id - varchar 255 (int 11 auto increment could run out if your game is huge)
start_date - datetime
end_date - datetime
current_user - int 11 (not likely you will exhaust this many users)
map - int 10 (depends on how many maps you have or if they're random)
gamestate - ... this part depends heavily on how you plan on sending the state to your app
token - varchar 50 (something to authenticate against)
status - tinyint 1 (or enum if you want pending, ready, closed)
id - varchar 255
game_id - varchar 255
user_id - int 11
datetime - datetime
action - tinyint 1 (depends on how many actions you have .. enum attack, move, defend, etc)
data - some detail about what was done but this data is for stats only and not to send to the other user
id - int 11
username - varchar 50 (for example)
etc... users not so important since id is the only thing we care about here
I didnt go wild explaining every detail like unsigned, myisam vs innodb etc. The basic idea is to have a game table with the relevant game data in it and an actions relational table so you can process your stats, or timelines, etc later.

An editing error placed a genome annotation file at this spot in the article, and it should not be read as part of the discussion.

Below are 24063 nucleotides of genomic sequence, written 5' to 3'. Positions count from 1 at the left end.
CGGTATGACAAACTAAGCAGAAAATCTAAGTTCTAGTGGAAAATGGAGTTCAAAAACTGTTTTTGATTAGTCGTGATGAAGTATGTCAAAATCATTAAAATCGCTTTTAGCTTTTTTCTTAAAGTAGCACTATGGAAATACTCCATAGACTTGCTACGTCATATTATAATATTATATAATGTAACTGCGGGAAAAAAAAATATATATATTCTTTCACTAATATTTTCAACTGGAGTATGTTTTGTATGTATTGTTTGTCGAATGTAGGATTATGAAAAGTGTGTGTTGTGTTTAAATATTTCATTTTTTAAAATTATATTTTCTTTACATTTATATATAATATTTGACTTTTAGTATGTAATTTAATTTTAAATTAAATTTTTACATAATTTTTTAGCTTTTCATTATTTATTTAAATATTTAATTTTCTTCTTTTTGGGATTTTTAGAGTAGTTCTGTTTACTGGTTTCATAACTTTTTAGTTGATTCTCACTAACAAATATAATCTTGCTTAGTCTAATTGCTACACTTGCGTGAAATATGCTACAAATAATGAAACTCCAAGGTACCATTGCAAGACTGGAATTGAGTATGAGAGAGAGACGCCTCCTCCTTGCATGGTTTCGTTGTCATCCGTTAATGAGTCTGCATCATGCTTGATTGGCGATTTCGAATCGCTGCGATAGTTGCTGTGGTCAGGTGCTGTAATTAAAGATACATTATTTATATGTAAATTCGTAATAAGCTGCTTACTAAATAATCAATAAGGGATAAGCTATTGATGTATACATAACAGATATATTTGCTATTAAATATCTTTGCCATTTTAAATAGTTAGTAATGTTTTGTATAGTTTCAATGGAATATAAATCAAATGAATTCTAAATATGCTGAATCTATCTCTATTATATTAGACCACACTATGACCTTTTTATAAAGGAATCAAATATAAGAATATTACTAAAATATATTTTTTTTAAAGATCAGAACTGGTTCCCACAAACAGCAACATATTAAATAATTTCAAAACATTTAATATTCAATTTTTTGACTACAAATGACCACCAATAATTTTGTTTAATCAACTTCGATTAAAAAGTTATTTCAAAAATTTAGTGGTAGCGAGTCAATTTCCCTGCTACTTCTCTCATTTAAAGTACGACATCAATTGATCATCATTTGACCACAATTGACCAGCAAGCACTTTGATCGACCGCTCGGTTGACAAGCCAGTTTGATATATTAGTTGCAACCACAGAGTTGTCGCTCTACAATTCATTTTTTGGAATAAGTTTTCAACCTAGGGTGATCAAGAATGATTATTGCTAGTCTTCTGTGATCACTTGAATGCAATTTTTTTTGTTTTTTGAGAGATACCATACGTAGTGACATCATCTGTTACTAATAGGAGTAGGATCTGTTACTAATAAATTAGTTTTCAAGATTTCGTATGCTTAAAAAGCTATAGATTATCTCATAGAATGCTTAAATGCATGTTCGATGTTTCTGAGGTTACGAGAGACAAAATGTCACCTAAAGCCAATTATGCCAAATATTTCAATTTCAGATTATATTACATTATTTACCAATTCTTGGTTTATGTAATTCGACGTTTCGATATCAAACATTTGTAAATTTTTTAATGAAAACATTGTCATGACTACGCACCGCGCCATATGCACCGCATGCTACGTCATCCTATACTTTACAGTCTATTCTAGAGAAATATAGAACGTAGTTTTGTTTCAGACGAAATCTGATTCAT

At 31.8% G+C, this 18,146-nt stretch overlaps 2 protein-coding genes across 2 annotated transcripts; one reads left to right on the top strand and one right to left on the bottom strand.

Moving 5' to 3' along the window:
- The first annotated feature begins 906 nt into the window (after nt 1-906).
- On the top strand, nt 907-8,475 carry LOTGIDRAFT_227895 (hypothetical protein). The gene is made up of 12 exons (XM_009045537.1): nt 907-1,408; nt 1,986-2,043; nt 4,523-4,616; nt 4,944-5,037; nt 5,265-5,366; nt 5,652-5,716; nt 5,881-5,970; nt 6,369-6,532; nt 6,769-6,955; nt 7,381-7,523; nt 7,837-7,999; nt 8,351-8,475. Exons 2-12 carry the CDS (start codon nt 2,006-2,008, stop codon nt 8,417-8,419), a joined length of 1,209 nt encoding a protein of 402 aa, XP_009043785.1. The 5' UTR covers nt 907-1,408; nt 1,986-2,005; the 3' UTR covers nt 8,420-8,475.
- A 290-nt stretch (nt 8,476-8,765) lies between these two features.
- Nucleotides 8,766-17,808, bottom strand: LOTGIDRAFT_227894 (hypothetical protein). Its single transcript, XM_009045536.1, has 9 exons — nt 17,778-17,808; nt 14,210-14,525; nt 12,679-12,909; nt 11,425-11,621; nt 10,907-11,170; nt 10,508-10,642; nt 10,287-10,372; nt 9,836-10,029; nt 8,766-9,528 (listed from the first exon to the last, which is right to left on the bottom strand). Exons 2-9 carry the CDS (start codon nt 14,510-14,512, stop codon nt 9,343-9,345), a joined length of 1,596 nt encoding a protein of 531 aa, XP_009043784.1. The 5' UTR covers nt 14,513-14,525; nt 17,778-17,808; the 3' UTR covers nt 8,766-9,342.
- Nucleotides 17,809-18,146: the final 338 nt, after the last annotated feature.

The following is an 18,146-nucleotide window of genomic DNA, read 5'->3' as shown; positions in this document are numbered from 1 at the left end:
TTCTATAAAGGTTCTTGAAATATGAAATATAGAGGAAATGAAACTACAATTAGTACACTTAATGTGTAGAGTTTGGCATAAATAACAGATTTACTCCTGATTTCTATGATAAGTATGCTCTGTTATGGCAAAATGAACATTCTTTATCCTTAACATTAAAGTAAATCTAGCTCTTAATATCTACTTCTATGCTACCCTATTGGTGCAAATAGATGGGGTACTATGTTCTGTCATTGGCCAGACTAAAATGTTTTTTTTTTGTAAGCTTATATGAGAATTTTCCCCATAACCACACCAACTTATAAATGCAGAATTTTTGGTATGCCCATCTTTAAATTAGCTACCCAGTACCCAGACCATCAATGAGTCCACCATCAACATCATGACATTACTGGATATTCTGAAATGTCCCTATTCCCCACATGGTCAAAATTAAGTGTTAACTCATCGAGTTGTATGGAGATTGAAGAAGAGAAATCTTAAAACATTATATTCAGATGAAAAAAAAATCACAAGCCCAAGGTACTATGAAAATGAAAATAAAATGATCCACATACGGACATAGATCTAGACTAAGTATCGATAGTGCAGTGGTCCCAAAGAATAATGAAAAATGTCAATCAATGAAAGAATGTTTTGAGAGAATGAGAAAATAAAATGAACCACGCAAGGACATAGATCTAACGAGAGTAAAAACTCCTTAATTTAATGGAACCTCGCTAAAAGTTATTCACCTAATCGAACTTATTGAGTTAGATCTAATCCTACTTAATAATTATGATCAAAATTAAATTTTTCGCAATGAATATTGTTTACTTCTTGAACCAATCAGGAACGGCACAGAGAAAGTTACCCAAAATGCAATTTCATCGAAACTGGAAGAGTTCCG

The key thing here is gamedata and token since those are what you would be passing back and forth between games. Ideally token is a hash to compare against in app unique to each game so a user can't just use a browser or something and post an update to a game. there's a whole other philosophy behind this that may not be important now.
So gamedata COULD be a serialized array, text, blob, etc. It depends on how much data you pass, and in what format. so an unserialized response might be like
 => [ // player 1
 => [ // army position and status
 => '2,2,98,1', //x, y, health, mode (1 => defense, 2 => offense, etc)
 => '120,10,45,2', // could also break down into another array layer
 => '222,155,100,1'
 => [ // bases
 => '130,45,34', //x, y, health
 => '356,25,10'
 => [ // game data
 => '12245' // money
 => '41324131232' // timestamp of when last turn began
 => 0 // bool whether or not they are up at bat
and this is just player 1's data. So you can serialize this, encrypt it, whatever. But this is what I am saying should be in the gamestate field. So you would use whatever datatype suits the need, which may be more apparent with more info on the game itself.
You can also look into relational options, but without knowing the intimacy of the game itself, this basic sample would suit a small game.
Anyhow, this answer may not be all what you wanted or even remotely close. But it is probably better than what I originally posted. Good luck with your game though. Tons of fun making games and now is definitely the time to do it for ios and android.